JSAI 21 (1997



a pre-Islamic

Arabian Prophet


Ella Landau- Tasseron
The Hebrew University of Jerusalem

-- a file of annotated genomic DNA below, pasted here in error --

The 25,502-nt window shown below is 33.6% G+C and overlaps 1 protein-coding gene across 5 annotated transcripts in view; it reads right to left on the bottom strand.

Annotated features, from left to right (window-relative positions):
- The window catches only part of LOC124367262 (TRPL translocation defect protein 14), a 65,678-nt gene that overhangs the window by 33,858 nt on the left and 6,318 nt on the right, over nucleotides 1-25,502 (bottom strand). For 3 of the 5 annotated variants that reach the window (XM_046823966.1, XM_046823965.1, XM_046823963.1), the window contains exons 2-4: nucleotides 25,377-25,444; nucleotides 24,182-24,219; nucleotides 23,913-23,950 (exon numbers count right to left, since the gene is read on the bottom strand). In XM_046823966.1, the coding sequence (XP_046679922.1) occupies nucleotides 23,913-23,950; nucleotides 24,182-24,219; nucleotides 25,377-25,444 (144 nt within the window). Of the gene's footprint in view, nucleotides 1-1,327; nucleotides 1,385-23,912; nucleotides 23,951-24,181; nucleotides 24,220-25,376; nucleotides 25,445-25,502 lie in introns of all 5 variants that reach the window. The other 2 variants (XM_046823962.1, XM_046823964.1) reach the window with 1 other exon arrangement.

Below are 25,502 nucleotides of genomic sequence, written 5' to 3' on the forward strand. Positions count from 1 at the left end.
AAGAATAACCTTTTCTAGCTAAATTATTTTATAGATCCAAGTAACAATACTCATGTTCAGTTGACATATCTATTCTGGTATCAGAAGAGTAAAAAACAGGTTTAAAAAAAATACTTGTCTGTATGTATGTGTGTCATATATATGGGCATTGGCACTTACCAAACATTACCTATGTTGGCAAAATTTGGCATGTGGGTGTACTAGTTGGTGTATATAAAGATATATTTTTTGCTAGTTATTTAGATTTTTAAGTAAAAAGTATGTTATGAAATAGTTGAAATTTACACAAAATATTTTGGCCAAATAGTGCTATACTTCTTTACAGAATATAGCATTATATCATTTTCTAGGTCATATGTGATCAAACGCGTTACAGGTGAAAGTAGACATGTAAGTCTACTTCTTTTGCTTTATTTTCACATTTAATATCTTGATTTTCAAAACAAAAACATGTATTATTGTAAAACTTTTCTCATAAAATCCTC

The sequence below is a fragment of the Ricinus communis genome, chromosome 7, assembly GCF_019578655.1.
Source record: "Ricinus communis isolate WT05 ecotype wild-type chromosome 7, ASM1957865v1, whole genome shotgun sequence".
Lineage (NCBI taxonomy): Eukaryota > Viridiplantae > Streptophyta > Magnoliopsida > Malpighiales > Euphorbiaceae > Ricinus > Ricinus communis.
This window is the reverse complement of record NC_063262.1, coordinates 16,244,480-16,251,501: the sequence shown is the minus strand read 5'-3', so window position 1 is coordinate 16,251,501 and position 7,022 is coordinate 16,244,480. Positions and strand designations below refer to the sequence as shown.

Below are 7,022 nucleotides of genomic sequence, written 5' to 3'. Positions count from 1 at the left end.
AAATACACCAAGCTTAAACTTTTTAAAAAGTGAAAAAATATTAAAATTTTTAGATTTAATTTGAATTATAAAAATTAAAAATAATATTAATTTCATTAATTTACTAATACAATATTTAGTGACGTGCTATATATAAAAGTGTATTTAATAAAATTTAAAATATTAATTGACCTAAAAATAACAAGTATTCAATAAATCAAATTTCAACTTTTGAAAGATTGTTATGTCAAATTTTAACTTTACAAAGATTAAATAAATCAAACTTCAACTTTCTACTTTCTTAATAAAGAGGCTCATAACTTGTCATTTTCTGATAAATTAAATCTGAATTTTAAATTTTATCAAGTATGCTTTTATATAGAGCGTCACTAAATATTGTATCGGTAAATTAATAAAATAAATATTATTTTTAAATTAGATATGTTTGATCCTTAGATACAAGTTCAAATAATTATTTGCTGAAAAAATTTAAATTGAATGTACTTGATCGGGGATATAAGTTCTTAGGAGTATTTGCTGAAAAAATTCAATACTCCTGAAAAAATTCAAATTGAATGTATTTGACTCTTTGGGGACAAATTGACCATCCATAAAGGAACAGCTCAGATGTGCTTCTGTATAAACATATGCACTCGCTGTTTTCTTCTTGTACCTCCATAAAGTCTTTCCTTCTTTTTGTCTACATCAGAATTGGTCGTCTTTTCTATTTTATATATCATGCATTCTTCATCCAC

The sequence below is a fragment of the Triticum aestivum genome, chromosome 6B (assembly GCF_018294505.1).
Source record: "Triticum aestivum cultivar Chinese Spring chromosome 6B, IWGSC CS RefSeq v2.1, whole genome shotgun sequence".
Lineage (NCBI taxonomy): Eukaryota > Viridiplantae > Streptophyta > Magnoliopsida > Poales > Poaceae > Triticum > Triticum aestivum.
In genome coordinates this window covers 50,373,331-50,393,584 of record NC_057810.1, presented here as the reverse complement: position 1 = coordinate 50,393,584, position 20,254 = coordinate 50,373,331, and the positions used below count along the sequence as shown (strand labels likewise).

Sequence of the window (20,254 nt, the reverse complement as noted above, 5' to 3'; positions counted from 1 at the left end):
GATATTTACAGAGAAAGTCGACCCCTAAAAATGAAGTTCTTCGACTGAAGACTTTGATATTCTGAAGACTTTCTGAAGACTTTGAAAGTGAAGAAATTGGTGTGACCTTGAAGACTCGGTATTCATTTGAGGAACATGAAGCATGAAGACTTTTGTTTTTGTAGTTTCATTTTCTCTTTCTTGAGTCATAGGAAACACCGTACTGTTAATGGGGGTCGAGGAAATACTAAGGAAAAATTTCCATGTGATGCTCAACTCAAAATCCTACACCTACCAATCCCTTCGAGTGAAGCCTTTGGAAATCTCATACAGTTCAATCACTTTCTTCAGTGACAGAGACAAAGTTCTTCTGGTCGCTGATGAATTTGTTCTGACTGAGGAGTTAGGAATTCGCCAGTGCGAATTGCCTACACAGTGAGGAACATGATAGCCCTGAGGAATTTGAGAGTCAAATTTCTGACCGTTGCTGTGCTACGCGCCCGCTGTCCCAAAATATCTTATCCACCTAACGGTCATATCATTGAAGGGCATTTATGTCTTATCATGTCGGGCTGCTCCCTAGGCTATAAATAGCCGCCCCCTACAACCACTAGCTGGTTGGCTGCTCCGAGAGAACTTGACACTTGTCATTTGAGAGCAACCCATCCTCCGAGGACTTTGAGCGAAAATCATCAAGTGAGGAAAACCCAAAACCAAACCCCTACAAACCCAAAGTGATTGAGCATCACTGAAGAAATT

be buried. Since this revelation of al-Akhdarf, the mosque which includes the alleged grave of the prophet became one of the foremost places for pilgrimages in the district of the Zab, But the grave of this prophet is also shown in Tebessa." Considering that Biskra is situated in north-eastern Algeria and that al-Akhdarr was a scholar and a Sufi of the sixteenth century, this information is astonishing. It contains no clues to the questions of "why" and "how." Why should al-Akhdari make such a claim? If he needed a saint, why did he not adopt a contemporary local saintly figure, a village simpleton, or at least a local tree, as everyone else was doing in sixteenth century North Africa?5 Why and how did the memory of Khalid survive from the JahilI sixth century to the Islamic sixteenth century? Why and how did he make such a long journey from the Hijaz to a remote place in Algeria?" Goldziher did not address these problems, but some scholars, mainly North African, did. The historian and traveler Abu al-Qasim al-Zayyani, who visited Khalid's tomb in the second half of the eighteenth century, remarks that he found no information about it in any book, except the RiIJ,la of Abu Salim al-'AyyashL The latter, who traveled through the country in the seventeenth century, rejected the possibility that Khalid b. Sinan al-'AbsI might be buried in that place. Neither did al-'AyyashI's shaykh, Abu Bakr b. Yusuf, know of anything written about this matter. His guess was that the grave belonged to one of Jesus's apostles mentioned by exegetes in connection with Siirat Yasfn.7 As a matter of fact, a version of this view is still current in the settlement centered around Khalid's tomb, which is a small oasis in WadI JedI in Algeria, some hundred kilometers south-west of Biskra. During the 1950s, the anthropologist Horace M. Miner conducted research there. In his book he gives a brief account of the place's history. His account has it that "in the latter part of the [sixth] century, there came from the Arabian Hejaz a holy man named Sidi Khaled ben Sinan. He preached Christianity among the Berbers and some say that he prophesied the coming of the Prophet Mohammed .... Upon his death, Sidi Khaled was